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    Tinkercad Activities for Computer Science Education Week

    Donald Bell
    Published on - November 27, 2020 by Donald Bell

    Teachers & Parents


    Computer Science Education Week (CSEdWeek) is an annual call to action to inspire K-12 students to learn computer science, advocate for equity in computer science education, and celebrate the contributions of students, teachers, and partners to the field.

    For educators interested in engaging their students in computer science activities, there are several familiar resources, including and MIT’s Scratch. Over the past few years, however, Tinkercad has become an increasingly useful platform for introducing students to coding and computational thinking.

    If your students are already comfortable with Tinkercad, you can leverage that familiarity and introduce them to our coding tools. By sticking with a platform you know, you can save time, not to mention the frustration of learning your way around a new piece of software.


    More than just being convenient, our Codeblocks editor offers something truly unique for your students that can’t be found anywhere else -- a chance to create 3D objects from code. For students inspired by designing and making, this is a chance to have your CSEdWeek curriculum build on that momentum.

    If you’re excited to expose students to physical computing platforms like micro:bit and Arduino, Tinkercad’s Circuits editor provides an unmatched platform for building and simulating projects. Especially with so many students lacking access to classroom hardware and resources this year, Tinkercad Circuits provides a solution for adapting your physical computing lessons for remote learning.

    Codeblocks Lesson Plans

    biomimicry crop-1

    Biomimicry and Using Nature as a Design Partner

    In this free, standards-based lesson plan created this year as part of our new Tinkercad Lesson Plans collection, students will practice computational thinking in analyzing a code-generated pattern inspired by nature.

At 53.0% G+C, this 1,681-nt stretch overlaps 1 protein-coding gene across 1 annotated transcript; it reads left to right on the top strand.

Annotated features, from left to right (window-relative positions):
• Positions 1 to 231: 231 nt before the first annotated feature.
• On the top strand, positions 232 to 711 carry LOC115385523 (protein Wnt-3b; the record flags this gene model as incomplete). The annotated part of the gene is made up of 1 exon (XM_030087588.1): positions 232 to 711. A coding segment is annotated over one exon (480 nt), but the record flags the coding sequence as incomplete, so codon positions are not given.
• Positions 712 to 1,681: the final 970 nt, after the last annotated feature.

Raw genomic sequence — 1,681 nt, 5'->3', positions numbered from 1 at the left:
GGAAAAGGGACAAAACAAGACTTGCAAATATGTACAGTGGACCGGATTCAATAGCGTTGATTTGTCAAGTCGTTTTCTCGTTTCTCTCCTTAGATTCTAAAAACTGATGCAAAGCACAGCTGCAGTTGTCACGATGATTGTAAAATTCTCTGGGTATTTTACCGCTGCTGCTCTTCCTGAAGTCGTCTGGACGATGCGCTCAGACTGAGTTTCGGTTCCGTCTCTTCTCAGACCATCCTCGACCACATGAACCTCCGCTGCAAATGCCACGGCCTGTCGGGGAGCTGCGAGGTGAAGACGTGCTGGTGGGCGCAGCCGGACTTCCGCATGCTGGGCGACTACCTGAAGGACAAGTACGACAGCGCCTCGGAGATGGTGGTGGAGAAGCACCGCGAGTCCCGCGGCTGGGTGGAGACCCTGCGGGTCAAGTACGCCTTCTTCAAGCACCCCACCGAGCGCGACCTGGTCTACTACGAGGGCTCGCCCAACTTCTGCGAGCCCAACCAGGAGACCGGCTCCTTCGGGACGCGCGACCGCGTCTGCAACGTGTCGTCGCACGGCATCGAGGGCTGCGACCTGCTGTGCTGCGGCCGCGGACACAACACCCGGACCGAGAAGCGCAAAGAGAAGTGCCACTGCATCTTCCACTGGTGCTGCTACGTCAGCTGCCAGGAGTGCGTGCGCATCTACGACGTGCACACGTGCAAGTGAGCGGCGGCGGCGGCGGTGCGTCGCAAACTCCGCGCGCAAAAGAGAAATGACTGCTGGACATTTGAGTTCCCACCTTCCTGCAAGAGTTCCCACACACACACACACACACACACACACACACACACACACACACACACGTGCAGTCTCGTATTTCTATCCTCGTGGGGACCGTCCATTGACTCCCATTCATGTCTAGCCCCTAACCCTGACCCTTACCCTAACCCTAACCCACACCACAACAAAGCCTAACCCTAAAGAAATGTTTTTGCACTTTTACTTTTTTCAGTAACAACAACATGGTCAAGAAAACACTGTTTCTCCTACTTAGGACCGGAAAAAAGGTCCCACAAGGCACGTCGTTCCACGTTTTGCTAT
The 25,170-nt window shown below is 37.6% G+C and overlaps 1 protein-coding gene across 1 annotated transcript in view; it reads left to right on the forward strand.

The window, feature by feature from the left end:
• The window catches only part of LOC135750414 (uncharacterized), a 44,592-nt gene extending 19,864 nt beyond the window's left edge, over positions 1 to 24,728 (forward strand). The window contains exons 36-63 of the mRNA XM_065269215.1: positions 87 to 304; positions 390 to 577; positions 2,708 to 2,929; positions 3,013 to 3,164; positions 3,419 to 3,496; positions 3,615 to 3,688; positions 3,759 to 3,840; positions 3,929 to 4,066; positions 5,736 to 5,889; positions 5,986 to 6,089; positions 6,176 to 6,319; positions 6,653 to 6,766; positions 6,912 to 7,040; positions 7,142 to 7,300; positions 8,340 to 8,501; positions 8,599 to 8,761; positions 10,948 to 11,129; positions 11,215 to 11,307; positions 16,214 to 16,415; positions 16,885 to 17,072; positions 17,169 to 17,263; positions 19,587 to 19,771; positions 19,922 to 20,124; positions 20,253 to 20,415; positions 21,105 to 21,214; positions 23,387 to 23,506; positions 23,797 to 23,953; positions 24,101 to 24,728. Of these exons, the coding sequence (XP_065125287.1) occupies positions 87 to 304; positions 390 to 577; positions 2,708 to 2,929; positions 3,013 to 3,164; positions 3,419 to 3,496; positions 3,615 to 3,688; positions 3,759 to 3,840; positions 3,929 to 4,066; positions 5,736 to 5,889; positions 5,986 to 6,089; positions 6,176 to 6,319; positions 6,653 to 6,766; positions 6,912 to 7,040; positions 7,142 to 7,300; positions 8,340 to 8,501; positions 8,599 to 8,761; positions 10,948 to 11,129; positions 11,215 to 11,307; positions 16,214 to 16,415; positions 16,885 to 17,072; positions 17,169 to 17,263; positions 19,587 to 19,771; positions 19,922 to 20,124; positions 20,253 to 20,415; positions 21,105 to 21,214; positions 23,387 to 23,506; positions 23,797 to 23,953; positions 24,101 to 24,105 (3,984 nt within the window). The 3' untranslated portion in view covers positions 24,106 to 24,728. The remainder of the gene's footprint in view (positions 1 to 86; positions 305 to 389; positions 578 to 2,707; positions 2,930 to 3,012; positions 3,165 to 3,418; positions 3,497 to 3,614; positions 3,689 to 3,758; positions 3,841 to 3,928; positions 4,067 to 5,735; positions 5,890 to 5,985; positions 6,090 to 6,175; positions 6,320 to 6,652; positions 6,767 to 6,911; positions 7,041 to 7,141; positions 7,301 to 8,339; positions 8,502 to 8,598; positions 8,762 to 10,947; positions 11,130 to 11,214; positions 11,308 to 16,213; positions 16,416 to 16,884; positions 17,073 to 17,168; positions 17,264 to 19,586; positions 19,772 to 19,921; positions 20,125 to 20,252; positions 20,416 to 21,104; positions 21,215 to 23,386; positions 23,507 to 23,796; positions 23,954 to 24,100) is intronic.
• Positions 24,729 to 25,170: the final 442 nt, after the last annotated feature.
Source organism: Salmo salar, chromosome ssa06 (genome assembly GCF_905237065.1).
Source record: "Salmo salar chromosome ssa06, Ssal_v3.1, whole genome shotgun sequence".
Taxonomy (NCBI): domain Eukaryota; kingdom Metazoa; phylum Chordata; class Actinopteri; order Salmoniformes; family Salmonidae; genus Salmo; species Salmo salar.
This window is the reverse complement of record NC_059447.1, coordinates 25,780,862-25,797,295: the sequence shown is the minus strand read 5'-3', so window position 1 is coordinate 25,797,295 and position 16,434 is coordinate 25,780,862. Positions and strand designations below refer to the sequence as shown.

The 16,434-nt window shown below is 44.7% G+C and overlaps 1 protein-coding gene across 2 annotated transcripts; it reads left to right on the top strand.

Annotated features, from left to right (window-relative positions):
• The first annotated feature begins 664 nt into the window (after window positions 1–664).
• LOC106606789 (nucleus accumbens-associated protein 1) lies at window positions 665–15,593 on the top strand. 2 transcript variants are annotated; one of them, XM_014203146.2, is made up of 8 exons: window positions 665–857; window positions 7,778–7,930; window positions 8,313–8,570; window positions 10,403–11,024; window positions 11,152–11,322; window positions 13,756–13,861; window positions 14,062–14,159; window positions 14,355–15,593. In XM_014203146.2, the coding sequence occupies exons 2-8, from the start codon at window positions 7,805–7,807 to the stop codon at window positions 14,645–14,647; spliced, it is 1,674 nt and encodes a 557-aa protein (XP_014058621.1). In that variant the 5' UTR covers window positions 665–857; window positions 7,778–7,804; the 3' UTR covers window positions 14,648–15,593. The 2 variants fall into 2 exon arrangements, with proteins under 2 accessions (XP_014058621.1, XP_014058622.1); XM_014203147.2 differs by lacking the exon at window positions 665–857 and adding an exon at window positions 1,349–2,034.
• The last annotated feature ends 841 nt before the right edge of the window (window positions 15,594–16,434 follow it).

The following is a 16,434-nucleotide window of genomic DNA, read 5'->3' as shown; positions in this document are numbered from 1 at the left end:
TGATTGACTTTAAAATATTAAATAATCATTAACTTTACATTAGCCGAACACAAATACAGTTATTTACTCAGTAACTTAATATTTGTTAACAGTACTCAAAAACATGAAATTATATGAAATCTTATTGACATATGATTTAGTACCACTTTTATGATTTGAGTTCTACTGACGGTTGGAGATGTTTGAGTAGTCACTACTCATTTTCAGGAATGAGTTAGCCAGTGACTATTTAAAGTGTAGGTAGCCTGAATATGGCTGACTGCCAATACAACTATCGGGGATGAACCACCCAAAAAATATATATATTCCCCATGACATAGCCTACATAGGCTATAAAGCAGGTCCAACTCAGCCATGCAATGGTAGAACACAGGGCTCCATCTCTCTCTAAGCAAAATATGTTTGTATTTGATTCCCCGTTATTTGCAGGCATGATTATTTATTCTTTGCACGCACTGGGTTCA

honeycomb-maker (3)

    Recreate a Pattern Found in Nature

    In the latest addition to our Tinkercad Lesson Plans collection, students will learn how to analyze linear, gridded, and radial patterns found in nature, break them down into smaller parts, and use Tinkercad Codeblocks and some basic math concepts to design a leaf, a honeycomb, or a kiwi pattern.

    Instructables Codeblocks Lessons

    These lessons are hosted on Instructables, and they include materials to set the context. Looking for a warm-up activity? Try Tinkercad Codeblocks Activities.

    HourofCode Cover Star

    Using Loops in Tinkercad to Design a Bursting Star

    Recommended grades: 5–6 ­

    HourofCode Cover Icicle

    Designing Icicles with Codeblocks in Tinkercad

    Recommended grades: 7–8

    HourofCode Cover Snowflake

    Designing with Algorithms in Tinkercad

    Recommended grades: 6–8

    HourofCode Cover Patterns

    Code-generated Patterns in Tinkercad

    Recommended grades: 3–5

    Code a Charm Bracelet


    Code a Wiggly Snake




    Fraction Action with Coding


    Badges with Tinkercad Codeblocks

    Arduino Lessons

    Screen Shot 2020-11-25 at 11.22.26 AM

    We have 28 interactive lessons on exploring physical computing and coding with Arduino. From blinking your first LED, to reading the output from an ultrasonic distance sensor, students will build and simulate projects that provide a fundamental and practical understanding of coding one of the most popular and ubiquitous physical computing platforms around -- the Arduino Uno.

    BBC micro:bit


    New for 2020, Tinkercad Circuits now supports the increasingly popular BBC micro:bit board. We include a handful of example circuits with block code that students can explore and modify.

    We don't yet have instructional material to guide students through learning micro:bit, however, we're compatible with many of the free lessons provided by the micro:bit Foundation. By pairing their lessons with Tinkercad's virtual micro:bit environment, you can get your students exploring and coding physical computing regardless of their location or access to hardware. You can learn more about our micro:bit support in our announcement blog post.